Web sites are still a part of the strategy, though Gomez says it has changed from two or three years ago when “that’s all people thought about in terms of online marketing.” He says, “Authors wanted a Web site made for them, and we would do that, but that really has to be the first step of Internet marketing because then we have to make sure readers get to that site and make sure they stay there. Web sites used to be splash pages about an author and their book, but authors really have to contribute content to their sites in order to see the best success.”
What are the markets to look for now in adult titles? Murray says the fiction market is flat to down over last year while nonfiction is growing slightly. “The information moving through the Web is affecting our business greatly,” he says. “How-to books have always been popular, but with so many tutorials online, you really have to bring something special to the table.”
Murray says HarperCollins’ number of titles will be cut by 5 percent to 10 percent in the next two years, with a greater focus on quality and maybe those hopeless romantics. “[Romance fiction] has done better than anticipated. It’s one of the most loyal audiences you’ll find.”
Regardless of genre, mobile content is something that some publishers believe is critical to the future bottom line. That’s why HarperCollins Australia, which publishes 120 titles a year, decided to experiment with mobile distribution of free book chapters to lure new audience members.
The company’s publishing director, Shona Maday, says that although the strategy hasn’t resulted in earth-shattering purchases, she believes that could change as the downloads get simpler and word of mouth grows.
“It’s not so different from the sample chapters you used to get at libraries,” she says, “but if we can make the transition from reading that chapter to purchasing the book as easy as possible, then good sales can follow.”
Maday says for mobile to take off, it’s going to take companies’ understanding that there’s a slow uptake to most new technological practices. “If the organization doesn’t get behind the initiatives and keeps on pulling the plug if they don’t make money right away, then we won’t be able to take advantage of mobile. Most companies should probably be farther along in mobile than they are.”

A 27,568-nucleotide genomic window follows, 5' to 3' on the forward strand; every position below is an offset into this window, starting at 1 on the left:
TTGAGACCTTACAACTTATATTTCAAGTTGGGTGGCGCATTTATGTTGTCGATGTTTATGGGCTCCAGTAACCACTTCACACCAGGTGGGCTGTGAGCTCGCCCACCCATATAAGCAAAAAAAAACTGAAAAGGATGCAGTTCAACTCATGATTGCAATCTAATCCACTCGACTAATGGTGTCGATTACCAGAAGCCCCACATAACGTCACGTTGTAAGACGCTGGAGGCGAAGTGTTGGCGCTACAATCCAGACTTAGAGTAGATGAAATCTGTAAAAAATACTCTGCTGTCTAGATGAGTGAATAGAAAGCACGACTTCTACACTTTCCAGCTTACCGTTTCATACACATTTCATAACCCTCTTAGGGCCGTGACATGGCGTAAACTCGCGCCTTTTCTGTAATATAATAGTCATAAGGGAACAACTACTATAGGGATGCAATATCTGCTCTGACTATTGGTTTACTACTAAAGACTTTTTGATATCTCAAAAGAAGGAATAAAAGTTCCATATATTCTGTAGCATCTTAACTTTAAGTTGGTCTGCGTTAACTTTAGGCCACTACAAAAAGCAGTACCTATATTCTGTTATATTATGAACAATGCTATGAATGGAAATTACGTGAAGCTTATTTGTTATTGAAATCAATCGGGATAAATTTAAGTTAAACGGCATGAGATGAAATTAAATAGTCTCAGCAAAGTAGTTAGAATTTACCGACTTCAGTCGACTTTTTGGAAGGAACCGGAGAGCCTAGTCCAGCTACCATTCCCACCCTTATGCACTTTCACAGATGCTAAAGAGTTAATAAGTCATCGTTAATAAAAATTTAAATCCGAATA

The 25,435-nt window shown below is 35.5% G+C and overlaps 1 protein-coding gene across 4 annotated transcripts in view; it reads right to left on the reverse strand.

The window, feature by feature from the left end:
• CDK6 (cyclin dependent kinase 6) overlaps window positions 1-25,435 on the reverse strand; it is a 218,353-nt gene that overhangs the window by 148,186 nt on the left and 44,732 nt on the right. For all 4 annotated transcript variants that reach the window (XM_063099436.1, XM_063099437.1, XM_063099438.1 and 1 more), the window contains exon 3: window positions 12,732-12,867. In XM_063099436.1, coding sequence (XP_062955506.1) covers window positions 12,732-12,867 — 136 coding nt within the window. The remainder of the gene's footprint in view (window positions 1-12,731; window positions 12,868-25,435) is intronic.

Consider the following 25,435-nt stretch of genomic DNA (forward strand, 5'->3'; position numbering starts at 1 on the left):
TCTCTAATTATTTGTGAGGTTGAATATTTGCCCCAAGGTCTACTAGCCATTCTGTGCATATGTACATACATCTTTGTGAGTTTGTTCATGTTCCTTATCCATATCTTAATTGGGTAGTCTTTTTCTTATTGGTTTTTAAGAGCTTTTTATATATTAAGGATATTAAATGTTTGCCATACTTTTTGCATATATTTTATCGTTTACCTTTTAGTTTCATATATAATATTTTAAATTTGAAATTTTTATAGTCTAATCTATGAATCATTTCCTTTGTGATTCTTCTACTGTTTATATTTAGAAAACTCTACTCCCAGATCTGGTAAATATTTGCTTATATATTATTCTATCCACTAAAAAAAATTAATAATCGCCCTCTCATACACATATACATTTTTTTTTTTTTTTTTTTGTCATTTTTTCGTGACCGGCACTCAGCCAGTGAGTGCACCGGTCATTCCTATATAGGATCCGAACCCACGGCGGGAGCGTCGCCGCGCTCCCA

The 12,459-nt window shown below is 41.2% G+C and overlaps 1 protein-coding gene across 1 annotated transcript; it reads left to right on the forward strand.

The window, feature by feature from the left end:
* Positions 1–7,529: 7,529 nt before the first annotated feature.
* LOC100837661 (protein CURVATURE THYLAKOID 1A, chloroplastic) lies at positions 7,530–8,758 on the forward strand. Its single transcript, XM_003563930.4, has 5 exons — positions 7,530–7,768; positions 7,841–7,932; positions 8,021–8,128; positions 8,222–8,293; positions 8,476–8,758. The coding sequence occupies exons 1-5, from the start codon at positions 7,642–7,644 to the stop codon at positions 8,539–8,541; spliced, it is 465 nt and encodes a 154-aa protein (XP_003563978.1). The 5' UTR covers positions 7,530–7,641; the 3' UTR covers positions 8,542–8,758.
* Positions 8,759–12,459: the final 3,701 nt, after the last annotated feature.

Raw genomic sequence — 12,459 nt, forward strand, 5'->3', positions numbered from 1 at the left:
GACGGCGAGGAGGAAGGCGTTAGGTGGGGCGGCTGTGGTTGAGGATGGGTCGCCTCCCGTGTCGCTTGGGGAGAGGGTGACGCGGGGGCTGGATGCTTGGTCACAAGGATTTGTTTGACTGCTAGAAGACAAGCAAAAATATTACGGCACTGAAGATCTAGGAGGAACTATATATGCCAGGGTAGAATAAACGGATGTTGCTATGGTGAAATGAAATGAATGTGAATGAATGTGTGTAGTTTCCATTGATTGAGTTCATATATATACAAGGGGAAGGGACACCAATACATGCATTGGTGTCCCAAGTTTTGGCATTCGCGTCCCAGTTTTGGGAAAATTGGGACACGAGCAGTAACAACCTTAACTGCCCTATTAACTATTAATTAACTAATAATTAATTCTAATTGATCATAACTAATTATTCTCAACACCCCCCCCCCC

Back at HarperCollins in the states, Murray believes we’re still waiting on a proper middleman to allow the mobile space to catch on in the way iPods did for music. “One or two companies are trying to bridge the gap between publishing to cellular … but the models are pretty weak right now,” he says.
When you look at management style for adult trade, Murray doesn’t see downsizing, despite the automation of some processes. “HarperCollins probably won’t cut staff because now there are just new challenges that need to be met through technology. We still need editors, publishers and marketers the way we always did, but it will be key to encourage some of our workers to change their skill set. We have to get employees to be more active in terms of online communities. Some of the trends on the Web, like blogging and podcasts, and user-generated content, need to be exploited better. Just like you tap into potentially hundreds of cable channels, you have to learn to do the same with tens of thousands of user-generated places on the Internet. Every one of them [is a] potential reader.”
Eric Butterman is a New York-based writer and creator of the seminar “Better Business Writing: From E-mails To Everything That Makes You Money.” Reach him at EricButterman@Yahoo.com.